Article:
There are two questions that have to be addressed following the agreement for Tesco to purchase Mills Group.
Firstly, is it good for consumer choice for Tesco to continue to grow its grocery market share? Secondly, it is right for it to do this through its shadow brand One Stop?
We are concerned about the competition authorities' ability to ask these questions, after a Competition Commission inquiry failed to tackle the One Stop issue, and a series of acquisitions in the convenience sector were waved through.
As Tesco and other grocery giants become bigger, their power over suppliers grows, and as the Competition Commission found out, that can lead to the transfer of risk to those suppliers, which in turn leads to a loss of diversity and innovation. Tesco c-stores with their tighter range also limit choice. Furthermore, local price flexing, where new stores steam in with cross-store promotions no independent retailer could possibly match, then stop them once the competition has closed, undermines choice and long-term competition.
But the point with the Mills takeover is that these stores won't be run as Tesco Expresses, they will operate as One Stops. There is some confusion I think deliberately created about One Stop in the minds of the competition authorities.
On the one hand, Tesco's reaction to the acquisition repeated the view of the OFT from 2002. It concluded that Tesco buying One Stop would lead to lower prices for consumers. Has it? Numerous surveys have noted that products in One Stop are more expensive than in other parts of the Tesco business. That's why the first agenda item for the OFT has to be a comprehensive, neutrally conducted price comparison.
It's not just price where One Stop operates differently. For evidence of poorer standards, look no further than (often Tesco-funded researcher) Professor Neil Wrigley of Southampton University. He found that across a number of stores in Hampshire more than half of customers felt that cleanliness, range, layout and quality of fresh produce were worse in One Stop than in a Tesco Express. Of course this research was put forward to prove the benefits of a Tesco Express, but it works in proving the comparative weakness of the One Stop offer.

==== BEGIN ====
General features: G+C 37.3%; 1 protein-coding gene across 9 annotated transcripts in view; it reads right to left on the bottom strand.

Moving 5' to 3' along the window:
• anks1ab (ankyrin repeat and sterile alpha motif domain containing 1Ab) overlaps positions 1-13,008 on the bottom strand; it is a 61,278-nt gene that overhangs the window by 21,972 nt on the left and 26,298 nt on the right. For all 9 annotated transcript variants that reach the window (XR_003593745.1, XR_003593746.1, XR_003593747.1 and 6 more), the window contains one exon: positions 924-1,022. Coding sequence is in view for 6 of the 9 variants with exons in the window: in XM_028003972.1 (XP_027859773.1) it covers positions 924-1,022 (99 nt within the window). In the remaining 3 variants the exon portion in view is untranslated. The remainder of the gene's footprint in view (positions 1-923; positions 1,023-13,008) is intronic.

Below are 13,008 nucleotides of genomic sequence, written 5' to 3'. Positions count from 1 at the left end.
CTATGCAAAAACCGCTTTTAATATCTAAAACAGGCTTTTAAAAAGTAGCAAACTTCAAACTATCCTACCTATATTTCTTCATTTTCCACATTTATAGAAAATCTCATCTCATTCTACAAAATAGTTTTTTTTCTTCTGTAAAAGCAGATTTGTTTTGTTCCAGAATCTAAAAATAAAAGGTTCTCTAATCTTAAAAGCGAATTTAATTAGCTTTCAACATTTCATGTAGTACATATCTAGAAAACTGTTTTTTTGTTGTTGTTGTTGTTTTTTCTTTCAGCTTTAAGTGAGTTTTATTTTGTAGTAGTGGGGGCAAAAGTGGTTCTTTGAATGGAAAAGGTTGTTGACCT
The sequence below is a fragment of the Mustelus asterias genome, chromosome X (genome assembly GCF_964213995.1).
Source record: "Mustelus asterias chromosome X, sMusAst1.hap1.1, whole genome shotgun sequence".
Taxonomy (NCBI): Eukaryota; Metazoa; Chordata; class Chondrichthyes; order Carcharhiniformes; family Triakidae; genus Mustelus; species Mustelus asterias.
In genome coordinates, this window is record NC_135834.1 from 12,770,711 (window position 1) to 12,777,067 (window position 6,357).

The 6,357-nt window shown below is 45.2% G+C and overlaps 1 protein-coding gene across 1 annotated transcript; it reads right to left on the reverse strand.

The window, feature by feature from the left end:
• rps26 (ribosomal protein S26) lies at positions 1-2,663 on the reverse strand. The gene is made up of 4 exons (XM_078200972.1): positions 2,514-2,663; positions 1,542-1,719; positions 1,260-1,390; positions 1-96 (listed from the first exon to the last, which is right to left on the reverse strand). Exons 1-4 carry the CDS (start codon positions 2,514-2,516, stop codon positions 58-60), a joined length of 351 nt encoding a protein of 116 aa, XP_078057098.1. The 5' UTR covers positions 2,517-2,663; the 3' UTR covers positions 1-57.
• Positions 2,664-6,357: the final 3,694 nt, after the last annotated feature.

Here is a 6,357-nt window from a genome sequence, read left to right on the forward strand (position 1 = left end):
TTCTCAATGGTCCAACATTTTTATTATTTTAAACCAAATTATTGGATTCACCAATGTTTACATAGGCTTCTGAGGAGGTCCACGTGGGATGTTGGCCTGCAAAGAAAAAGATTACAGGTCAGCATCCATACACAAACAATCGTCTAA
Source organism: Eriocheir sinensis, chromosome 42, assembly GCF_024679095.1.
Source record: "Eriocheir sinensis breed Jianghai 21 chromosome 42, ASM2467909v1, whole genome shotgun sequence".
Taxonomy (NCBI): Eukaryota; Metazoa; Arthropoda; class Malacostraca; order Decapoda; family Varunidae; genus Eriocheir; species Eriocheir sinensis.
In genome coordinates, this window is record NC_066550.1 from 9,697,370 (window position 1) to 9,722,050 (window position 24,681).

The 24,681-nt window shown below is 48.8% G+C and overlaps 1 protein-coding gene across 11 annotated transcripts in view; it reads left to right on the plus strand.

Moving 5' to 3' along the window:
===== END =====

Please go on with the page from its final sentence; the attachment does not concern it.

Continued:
So does One Stop operate as a separate business? Tesco should come clean to the OFT and explain whether it is bringing the buying might of Cheshunt to the table but with the downside of yet more Tesco stores in a market it already dominates, or whether it is making a truly different offer to the consumer without the centralised buying power. Both these things can't be true.
I'm not arguing that we should see 77 new Tesco Express stores instead of One Stops, just that we should be clearer about how these fascias relate to one another. I suspect Tesco has worked out that if it was seen to be adding 77 stores to an estate of 1,700 there would be no question that competition scrutiny would be required.
It's at times like this, when bad weather strikes and people look for support networks in their communities, that local shops really come into their own. That's why this acquisition can't be glossed over by the OFT.
Whatever their answer on the Tesco/Mills deal, the questions are too important to ignore.
James Lowman is chief executive of the Association of Convenience Stores.